Daffodil - A World Wide Symbol of Hope
Daffodil Hope Around the World
In 1957, a Canadian Cancer Society volunteer, Fran Shannon from Toronto decided to sell daffodils as a way to raise funds. 5,000 daffodils were flew in from an anonymous donor in Victoria, British Columbia. This was the beginning of what would become a worldwide symbol of hope for those dealing with the horrendous disease of cancer. Daffodil Day is April 27, 2013 this year with the whole month of April dedicated to the sale of daffodils and the effort to raise money in the the fight against cancer.
The American Cancer Society has raised more than $240 million over the last 14 years from Daffodil Days in a life giving mission to eliminate cancer as a life-threatening disease.
The Australian Cancer Counsel chose the daffodil as a symbol of hope for all those affected by cancer because of its reputation as a hardy annual flower. The daffodil pushes its way through the frozen earth after a long winter to herald the return of spring, new life, vitality and growth. As one of the first flowers of spring, the daffodil symbolizes rebirth and new beginnings.
The Irish Cancer Society celebrates its 26th year of the daffodil campaign for the fight against cancer. In 2011, Dell came on board as a primary sponsor and funds raised from this campaign provide free nationwide patient care services.
The Great Daffodil Appeal, set up in the United Kingdom and Ireland, by the Marie Curie Cancer Care Center also uses the daffodil to raise funds. They believe your final moments should mean as much as your first. The funds raised allow terminally ill people and their families make the most of the time they have together - when every moment really matters.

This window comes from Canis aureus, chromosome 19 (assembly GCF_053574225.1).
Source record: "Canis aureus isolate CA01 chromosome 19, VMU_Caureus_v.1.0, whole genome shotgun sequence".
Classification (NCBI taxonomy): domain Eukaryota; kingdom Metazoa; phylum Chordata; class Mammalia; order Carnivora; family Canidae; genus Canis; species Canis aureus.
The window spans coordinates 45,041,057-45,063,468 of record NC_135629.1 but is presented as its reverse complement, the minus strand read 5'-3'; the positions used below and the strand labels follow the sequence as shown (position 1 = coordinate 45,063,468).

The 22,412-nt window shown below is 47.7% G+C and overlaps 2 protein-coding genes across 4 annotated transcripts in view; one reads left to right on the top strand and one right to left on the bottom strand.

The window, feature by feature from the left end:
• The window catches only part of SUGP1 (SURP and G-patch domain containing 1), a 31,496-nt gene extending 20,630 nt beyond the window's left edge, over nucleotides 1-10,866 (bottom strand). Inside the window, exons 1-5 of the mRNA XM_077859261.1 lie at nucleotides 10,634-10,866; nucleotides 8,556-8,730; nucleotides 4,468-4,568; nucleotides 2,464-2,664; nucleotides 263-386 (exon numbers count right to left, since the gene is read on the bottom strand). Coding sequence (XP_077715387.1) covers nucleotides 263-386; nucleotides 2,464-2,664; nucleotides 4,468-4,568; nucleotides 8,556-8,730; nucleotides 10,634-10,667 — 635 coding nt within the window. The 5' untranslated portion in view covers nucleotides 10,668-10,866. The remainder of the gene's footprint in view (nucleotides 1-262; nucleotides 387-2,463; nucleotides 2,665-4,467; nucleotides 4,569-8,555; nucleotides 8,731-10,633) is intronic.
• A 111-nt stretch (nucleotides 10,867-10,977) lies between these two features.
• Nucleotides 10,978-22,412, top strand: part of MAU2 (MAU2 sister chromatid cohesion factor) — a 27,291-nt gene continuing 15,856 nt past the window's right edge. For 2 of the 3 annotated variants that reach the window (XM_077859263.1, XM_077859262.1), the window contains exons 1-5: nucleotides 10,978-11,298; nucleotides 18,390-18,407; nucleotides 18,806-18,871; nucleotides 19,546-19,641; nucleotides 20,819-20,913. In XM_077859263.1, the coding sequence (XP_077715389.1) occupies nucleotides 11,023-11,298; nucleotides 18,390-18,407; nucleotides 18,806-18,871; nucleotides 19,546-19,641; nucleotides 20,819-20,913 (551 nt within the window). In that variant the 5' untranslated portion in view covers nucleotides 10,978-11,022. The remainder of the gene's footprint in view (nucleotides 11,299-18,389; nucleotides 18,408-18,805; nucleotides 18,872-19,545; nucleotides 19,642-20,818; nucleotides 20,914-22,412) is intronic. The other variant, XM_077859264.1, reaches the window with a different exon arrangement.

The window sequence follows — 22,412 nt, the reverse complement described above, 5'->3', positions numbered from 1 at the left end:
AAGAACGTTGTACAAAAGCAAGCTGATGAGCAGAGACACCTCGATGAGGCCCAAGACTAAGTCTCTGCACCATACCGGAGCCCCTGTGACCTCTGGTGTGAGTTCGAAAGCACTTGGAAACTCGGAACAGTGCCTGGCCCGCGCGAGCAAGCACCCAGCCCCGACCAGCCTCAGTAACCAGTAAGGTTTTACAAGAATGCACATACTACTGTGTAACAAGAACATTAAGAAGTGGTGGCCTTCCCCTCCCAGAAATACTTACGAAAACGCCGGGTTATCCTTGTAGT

Fight Against Cancer - Daffodil Links
- Marie Curie Cancer Care - Blooming Great Tea Party
An annual event to raise money!
- Cancer Council Australia - Sign the World Cancer Declaration
Cancer Council Australia is joining cancer organisations around the world to call on leaders to commit to reducing the cancer burden.
- Daffodil Festivals Gardens and Fields 2013
Daffodil festivals, botanical gardens and daffodil parks, wild fields covered with golden blossoms - there are many places to enjoy the arrival of the daffodils and the heralding of spring.
Cancer Information Links
- Irish Cancer Society - Cancer Information
We provide the most up to date information about cancer, including cancer types, tests, screening, and treating cancer.
- Marie Curie Cancer Care - Resources for patients, carers and families
Marie Curie Cancer Care has developed a variety of resources for patients, carers and families of people with cancer and other terminal illnesses.
- American Cancer Society - Learn About Cancer
Find information and resources for a specific cancer type; breast, colon, lung, prostate, skin and more.
- Cancer Council Australia - Preventing cancer
Do you want to prevent cancer? One in three cancers can be prevented with a cancer smart lifestyle. Get tips and advice on preventing cancer.
Cancer Survivor Stories
- Cancer Treatment Centers of America
See the personal stories of several people who fought cancer at Cancer Treatment Centers of America. Learn about their experiences as cancer patients at our hospitals.
- National Children's Cancer Society
Meet some of the kids NCCS has helped throughout the years. View their pictures and read their stories. We're sure they will inspire you - just as they inspire us each and every day!
- Cancer survivor, peer support, cancer treatment stories, cancer stories
Read stories of cancer patients on MyLifeLine.org, stories from cancer survivors and cancer fighters. Find inspiration from other cancer survivors.
How to Make an Origami Daffodil
A Poem About Daffodils
I wandered lonely as a cloud
That floats on high o'er vales and hills.
When all at once I saw a crowd,
A host, of golden daffodils;
Beside the lake, beneath the trees,
Fluttering and dancing in the breeze.
Continuous as the stars that shine
And twinkle on the milky way,
They stretched in never-ending line
Along the margin of a bay:
Ten thousand saw I at a glance,
Tossing their heads in sprightly dance.
The waves beside them danced; but they
Out-did the sparkling waves in glee:
A poet could not but be gay,
In such a jocund company:
I gazed--and gazed--but little thought
What wealth the show to me had brought:
For oft, when on my couch I lie
In vacant or in pensive mood,
They flash upon that inward eye
Which is the bliss of solitude;
And then my heart with pleasure fills,
And dances with the daffodils.